Thanks to errant fiscal and monetary policies, consumer prices continued their relentless climb in December. Just as predictably, politicians seem to be more interested in “rounding up the usual suspects” rather than implementing the right policy mix that would rein in inflation.
Political fecklessness in face of rising prices is not unique to the current surge. When inflation was spiking to around 6.5 percent in the early 1970s, President Nixon imposed a 90-day freeze on wages and prices and then required government approval of any planned price increase once the price freeze was over. Imposing wage and price controls was one of the worst possible responses to the inflationary problem of the 1970s.
As Milton Friedman wrote in Newsweek at the time, “freezing individual prices and wages in order to halt inflation is like freezing the rudder of a boat and making it impossible to steer, in order to correct a tendency for the boat to drift 1 degree off course.” With inflation eroding families’ incomes and savings throughout the remainder of the 1970s, clearly Nixon’s price control policy was a complete failure.
Inheriting Nixon’s inflation problem, President Ford used his WIN (whip inflation now) buttons to encourage Americans to tighten “their belts voluntarily and spend less than they had before” in order to “reduce demand” and start pushing inflation down. The historical record shows what should have been obvious at the time – buttons and abstinence do not control inflation.
Unfortunately, too many politicians and policy activists have responded to our current inflationary surge similarly. Instead of political suasion or outright price controls, they are employing inaccurate rhetoric and political scapegoating.
“Giant grocery store chains force high food prices onto American families while rewarding executives & investors with lavish bonuses and stock buybacks. I’m demanding they answer for putting corporate profits over consumers and workers during the pandemic.”
Of course, the grocery industry is a notoriously low-margin business earning 1% to 3% net profit margins, on average. Some of the largest grocers, such as Kroger KR -1.4%, earn even less – the company’s net profit margin was 0.75% in the third quarter of 2021. These low margins raise serious doubts regarding the accusations from Senator Warren or analyses, such as a recent report from the Economic Roundtable, regarding grocery companies putting “profits over workers”.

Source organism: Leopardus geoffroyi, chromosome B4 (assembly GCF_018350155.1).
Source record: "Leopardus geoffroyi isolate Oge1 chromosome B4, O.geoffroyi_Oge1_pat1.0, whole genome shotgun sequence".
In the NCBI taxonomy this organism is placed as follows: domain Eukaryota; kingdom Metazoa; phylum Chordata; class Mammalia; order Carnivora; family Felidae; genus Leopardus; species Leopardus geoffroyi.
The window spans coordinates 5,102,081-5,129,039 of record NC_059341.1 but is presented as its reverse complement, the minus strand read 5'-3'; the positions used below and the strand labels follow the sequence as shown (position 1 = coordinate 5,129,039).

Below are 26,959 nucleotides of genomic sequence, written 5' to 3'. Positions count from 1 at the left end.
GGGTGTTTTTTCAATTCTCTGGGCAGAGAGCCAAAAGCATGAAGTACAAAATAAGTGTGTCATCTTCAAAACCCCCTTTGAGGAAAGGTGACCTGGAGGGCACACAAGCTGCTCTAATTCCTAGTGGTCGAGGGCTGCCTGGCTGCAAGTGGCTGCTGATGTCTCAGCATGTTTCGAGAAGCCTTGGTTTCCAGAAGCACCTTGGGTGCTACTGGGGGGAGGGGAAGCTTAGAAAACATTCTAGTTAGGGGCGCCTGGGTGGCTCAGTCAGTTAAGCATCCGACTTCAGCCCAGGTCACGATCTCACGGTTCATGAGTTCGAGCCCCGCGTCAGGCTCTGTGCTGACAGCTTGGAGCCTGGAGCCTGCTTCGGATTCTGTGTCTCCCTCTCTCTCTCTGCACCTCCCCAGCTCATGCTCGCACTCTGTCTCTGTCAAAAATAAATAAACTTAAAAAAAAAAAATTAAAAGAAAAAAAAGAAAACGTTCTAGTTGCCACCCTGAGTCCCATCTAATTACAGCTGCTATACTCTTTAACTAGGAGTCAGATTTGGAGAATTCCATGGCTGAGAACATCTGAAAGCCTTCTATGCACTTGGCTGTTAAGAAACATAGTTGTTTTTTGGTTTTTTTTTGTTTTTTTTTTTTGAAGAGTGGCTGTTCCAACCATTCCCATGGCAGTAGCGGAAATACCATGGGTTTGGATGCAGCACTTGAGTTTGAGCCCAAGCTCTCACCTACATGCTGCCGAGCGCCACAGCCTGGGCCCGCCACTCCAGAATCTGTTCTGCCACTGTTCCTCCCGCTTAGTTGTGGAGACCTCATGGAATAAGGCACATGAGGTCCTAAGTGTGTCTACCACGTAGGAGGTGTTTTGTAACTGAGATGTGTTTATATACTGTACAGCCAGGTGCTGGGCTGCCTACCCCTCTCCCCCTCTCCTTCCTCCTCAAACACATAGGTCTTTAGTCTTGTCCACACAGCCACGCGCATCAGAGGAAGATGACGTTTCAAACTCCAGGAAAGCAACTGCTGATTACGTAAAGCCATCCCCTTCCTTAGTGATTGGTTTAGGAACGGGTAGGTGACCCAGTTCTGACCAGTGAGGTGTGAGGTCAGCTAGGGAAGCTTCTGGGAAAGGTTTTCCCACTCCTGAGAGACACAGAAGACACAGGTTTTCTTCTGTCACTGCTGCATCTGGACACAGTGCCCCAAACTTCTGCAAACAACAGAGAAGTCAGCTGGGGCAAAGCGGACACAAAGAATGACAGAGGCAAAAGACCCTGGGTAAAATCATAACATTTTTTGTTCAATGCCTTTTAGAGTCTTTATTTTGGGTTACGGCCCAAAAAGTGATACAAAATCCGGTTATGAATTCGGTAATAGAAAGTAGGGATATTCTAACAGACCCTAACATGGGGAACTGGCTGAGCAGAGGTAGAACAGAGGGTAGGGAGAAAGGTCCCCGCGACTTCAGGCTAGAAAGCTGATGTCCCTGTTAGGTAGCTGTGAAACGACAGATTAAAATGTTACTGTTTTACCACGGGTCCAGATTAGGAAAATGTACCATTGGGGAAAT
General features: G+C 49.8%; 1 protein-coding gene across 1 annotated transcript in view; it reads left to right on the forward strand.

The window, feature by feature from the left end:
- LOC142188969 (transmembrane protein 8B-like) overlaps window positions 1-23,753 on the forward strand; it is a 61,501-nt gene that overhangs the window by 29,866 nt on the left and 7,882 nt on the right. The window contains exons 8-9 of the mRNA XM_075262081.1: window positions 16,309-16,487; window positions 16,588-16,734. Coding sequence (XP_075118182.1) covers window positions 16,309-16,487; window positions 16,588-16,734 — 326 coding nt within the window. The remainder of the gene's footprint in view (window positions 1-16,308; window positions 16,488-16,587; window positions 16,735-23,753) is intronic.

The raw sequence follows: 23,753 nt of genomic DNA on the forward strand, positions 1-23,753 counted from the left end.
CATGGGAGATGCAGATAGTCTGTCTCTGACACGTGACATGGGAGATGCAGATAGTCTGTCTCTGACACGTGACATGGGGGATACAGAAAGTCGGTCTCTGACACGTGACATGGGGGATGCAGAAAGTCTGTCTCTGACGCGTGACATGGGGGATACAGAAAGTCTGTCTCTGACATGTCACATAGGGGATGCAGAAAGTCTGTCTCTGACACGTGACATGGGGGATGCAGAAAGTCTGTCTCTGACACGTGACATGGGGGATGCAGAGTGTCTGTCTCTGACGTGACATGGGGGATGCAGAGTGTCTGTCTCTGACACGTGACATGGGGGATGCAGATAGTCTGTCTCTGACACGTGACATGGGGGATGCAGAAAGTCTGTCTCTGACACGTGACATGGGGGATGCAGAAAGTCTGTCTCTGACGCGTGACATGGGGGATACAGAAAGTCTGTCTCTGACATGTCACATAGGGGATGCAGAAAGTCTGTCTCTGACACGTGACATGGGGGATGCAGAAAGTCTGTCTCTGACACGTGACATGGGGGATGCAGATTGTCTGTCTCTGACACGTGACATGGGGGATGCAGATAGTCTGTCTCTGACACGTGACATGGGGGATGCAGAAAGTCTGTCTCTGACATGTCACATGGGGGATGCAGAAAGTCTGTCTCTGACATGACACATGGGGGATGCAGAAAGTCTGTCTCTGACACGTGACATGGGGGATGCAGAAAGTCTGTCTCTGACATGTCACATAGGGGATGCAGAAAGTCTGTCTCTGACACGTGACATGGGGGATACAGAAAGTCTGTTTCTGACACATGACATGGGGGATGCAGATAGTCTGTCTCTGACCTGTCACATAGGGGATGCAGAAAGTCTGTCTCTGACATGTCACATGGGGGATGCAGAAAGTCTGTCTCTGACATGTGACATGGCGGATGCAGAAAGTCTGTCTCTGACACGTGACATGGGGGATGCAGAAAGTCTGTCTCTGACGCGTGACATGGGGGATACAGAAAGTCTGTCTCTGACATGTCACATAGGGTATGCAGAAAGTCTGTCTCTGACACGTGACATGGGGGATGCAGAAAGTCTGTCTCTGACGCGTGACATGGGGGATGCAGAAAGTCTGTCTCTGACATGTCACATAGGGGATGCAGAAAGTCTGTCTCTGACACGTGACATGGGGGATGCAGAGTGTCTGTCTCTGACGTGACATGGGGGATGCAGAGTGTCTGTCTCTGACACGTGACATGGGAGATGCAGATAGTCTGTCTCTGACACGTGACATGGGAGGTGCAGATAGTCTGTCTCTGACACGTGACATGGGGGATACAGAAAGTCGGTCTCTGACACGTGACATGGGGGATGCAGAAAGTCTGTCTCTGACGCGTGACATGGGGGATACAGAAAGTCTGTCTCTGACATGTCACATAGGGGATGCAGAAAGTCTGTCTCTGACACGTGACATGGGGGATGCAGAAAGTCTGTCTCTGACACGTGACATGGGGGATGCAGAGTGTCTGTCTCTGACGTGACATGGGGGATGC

Jumping on this bandwagon, a Brookings Institution piece appears to blame the same supermarkets for allowing inflation to erode the value of the raises they paid to employees. Specifically, the Brookings Institution piece argues that “many workers are earning more than they did at the start” of the pandemic but the raises are “by much less of a margin than many of us assumed” due to inflation.
Blaming companies for inflation’s pernicious effects on employees’ wages relies on the same Nixonian logic that led to the irresponsible wage and price controls. These political activists scapegoat companies or industries for a problem that, by its very definition, is created by government policies.
Higher prices at grocery stores do not drive-up rents for apartment buildings, the cost of used cars, and the prices for new clothing. Even rising energy costs, which increases the costs of raising cattle and selling groceries, cannot be the root cause of the inflation problem.
For one, these scapegoating-type explanations fail to explain why these same companies that have had the same market power for years have waited so long to gouge their consumers and employees. If companies have the power to drive up profits by generating inflation, then why didn’t they use this power in 2020? Or in 2018?
The obvious answer is that this imaginary power does not exist. Troublingly, political scapegoating distracts people from the actual drivers of inflation – errant government policies.
The federal government incurred trillions of dollars in new debt to shower the economy with all sorts of spending programs and payments to families. A majority of this newly issued debt has found its way to the Federal Reserve’s balance sheet, leading to the creation of trillions of dollars in new money. It is this excessive growth in the money supply that was directly injected into the economy that is behind the current inflationary surge.
Since only government policies can cause prices to rise economy-wide, controlling inflation requires fundamental reforms to the current fiscal and monetary policies. The search for corporate scapegoats distracts from these necessary reforms and, to the extent they delay the implementation of the right policy mix, unnecessarily increase the real economic costs created by an out-of-control inflationary environment.
Implementing the right policies that will moderate the current surge in inflation should be the government’s top priority. On a positive note, it is helpful that the political classes recognize how destructive inflation can be. Recognizing that the problem exists is inadequate, however, if the President and Congress refuse to see the central role that government policies have played unleashing inflation on the economy.
Trying to find random scapegoats to blame will not tame inflation. Only effective policies can.